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State v. Anderson

Court of Appeals of Washington, Division 2

March 27, 2018

STATE OF WASHINGTON, Respondent,
v.
BRITT AUGUSTUS ANDERSON, Appellant.

          MELNICK, J.

         The State charged Britt Augustus Anderson with possession of stolen property in the first degree and bail jumping. A jury found Anderson guilty of bail jumping but did not return a verdict on the stolen property charge.[1] Anderson argues that the trial court's to convict instruction for bail jumping was constitutionally inadequate because it did not name possession of stolen property as the underlying crime. Because identifying the underlying crime by name is not an element of bail jumping, we affirm.

         FACTS

         In January 2016, the police received information that a front loader had been stolen.

         After an investigation, the State charged Anderson with one count of possession of stolen property in the first degree for the front loader. The court arraigned Anderson. He posted bail and the court ordered him to appear for a pretrial hearing on April 11, 2016. Anderson failed to appear on April 11, but he appeared the next day. The State filed an amended information adding one count of bail jumping. The case proceeded to a jury trial.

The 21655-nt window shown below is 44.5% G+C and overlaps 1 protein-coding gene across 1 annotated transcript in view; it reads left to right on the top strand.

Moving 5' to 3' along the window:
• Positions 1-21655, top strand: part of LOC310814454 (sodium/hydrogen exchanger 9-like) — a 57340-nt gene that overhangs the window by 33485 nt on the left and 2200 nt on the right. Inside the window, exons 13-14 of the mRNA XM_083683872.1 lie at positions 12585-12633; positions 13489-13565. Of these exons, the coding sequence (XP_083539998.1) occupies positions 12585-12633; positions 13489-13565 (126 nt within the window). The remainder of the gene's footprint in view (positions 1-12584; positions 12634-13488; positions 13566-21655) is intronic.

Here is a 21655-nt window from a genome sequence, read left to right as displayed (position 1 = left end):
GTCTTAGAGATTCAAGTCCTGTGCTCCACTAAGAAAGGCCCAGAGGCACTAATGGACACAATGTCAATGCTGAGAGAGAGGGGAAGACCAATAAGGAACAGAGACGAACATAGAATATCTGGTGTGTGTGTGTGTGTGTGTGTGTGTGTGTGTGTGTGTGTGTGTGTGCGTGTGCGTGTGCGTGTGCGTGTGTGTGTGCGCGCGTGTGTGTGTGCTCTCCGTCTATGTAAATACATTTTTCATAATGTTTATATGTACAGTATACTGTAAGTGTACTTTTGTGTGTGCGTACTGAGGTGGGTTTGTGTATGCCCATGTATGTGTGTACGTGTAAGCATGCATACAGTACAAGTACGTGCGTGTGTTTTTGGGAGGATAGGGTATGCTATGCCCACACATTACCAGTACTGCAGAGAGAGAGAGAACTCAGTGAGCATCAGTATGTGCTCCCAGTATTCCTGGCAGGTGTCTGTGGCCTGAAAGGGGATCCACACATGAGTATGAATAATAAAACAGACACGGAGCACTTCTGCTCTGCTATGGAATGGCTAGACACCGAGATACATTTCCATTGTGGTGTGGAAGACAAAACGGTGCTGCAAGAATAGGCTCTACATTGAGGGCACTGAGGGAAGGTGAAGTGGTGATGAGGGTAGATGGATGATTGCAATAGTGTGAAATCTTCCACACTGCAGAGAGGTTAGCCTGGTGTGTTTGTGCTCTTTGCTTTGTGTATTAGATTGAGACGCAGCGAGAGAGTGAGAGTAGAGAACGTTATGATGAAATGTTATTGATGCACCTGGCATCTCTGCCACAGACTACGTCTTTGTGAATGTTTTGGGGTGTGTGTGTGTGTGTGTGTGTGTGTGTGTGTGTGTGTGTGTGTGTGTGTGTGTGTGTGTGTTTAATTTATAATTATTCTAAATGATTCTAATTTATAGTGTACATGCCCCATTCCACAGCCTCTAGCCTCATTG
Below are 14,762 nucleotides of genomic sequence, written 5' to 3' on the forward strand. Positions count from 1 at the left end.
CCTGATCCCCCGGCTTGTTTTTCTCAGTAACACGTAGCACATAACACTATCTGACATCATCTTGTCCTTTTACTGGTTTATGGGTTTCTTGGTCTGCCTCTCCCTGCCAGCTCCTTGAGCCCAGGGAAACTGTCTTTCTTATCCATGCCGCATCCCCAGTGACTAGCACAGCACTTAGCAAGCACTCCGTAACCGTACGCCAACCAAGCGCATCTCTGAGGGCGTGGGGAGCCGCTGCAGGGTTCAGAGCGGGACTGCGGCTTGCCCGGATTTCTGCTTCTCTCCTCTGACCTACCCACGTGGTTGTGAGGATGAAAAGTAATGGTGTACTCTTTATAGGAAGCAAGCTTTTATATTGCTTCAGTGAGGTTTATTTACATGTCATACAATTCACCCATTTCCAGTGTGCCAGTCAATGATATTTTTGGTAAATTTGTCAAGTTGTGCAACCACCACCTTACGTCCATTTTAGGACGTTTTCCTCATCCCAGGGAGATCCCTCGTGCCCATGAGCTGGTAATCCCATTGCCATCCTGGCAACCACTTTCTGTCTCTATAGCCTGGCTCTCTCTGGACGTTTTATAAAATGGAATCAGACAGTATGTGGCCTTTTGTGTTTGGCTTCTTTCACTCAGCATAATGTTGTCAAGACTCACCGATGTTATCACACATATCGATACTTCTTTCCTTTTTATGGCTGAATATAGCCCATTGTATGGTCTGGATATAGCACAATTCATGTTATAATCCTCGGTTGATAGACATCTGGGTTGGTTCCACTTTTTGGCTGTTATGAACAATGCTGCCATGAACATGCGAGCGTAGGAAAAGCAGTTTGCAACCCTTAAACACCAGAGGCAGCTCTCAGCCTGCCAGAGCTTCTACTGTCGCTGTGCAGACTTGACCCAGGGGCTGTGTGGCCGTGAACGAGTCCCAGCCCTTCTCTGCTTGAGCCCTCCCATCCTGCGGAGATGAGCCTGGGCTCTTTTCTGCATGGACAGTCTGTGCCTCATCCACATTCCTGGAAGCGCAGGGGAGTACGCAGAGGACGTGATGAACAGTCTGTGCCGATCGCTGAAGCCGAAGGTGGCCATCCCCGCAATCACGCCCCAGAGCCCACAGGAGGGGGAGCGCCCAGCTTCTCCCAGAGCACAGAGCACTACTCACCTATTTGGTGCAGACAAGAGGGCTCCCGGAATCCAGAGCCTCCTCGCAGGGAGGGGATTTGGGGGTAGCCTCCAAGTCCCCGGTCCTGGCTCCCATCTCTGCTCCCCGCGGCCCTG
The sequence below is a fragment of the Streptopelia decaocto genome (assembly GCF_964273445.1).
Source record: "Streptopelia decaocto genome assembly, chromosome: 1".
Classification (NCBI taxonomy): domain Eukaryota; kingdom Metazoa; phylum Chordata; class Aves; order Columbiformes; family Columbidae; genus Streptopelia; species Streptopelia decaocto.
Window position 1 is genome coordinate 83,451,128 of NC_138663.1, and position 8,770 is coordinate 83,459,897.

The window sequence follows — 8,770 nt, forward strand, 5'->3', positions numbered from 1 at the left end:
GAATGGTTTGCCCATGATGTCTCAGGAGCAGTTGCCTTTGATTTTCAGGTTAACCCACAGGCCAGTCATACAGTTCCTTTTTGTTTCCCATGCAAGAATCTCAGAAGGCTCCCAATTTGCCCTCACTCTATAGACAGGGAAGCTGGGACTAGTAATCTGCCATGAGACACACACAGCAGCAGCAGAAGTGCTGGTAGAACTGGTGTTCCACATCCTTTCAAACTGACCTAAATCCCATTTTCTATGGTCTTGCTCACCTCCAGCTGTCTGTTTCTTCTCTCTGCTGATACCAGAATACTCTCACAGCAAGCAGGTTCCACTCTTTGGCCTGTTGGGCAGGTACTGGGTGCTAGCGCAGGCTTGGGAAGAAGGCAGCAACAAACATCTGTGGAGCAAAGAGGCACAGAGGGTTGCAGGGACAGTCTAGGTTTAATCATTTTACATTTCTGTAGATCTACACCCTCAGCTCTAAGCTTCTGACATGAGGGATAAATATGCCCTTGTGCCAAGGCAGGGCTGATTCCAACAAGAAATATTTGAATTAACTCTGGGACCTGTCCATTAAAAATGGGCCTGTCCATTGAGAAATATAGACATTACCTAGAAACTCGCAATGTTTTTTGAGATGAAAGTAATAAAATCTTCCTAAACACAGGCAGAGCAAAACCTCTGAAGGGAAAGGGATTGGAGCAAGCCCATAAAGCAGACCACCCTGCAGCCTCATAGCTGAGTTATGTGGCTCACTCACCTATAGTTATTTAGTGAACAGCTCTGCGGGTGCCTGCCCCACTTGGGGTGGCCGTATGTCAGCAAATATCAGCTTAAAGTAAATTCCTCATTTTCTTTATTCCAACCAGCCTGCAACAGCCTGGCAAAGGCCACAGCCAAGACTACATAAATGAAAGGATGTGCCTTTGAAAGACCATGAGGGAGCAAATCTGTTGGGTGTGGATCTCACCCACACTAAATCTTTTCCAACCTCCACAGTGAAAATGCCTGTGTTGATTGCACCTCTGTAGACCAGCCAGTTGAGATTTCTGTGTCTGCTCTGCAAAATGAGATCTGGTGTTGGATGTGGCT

At trial, the court instructed the jury on both counts. Relevant to this appeal, the court provided the following to convict instruction for bail jumping:

To convict the defendant, Britt Anderson, of the crime of Bail Jumping in count 2 of Cause No. 16-1- 00216-9, each of the following elements of the crime must be proved beyond a reasonable doubt:
(1) That on or about April 11, 2016, the defendant failed to appear before a court;
(2) That the defendant was charged with a class B or C felony;
(3) That the defendant had been released by court order or admitted to bail with knowledge of the requirement of a subsequent personal appearance before that court; and
(4) That the acts occurred in the State of Washington.
If you find from the evidence that each of these elements has been proved beyond a reasonable doubt, then it will be your duty to return a verdict of guilty.
On the other hand, if, after weighing all of the evidence, you have a reasonable doubt as to any one of these elements, then it will be your duty to return a verdict of not guilty.

         Clerk's Papers (CP) at 83 (Instr. 21). The court also instructed the jury that possession of stolen property in the first degree was a class B felony. ...


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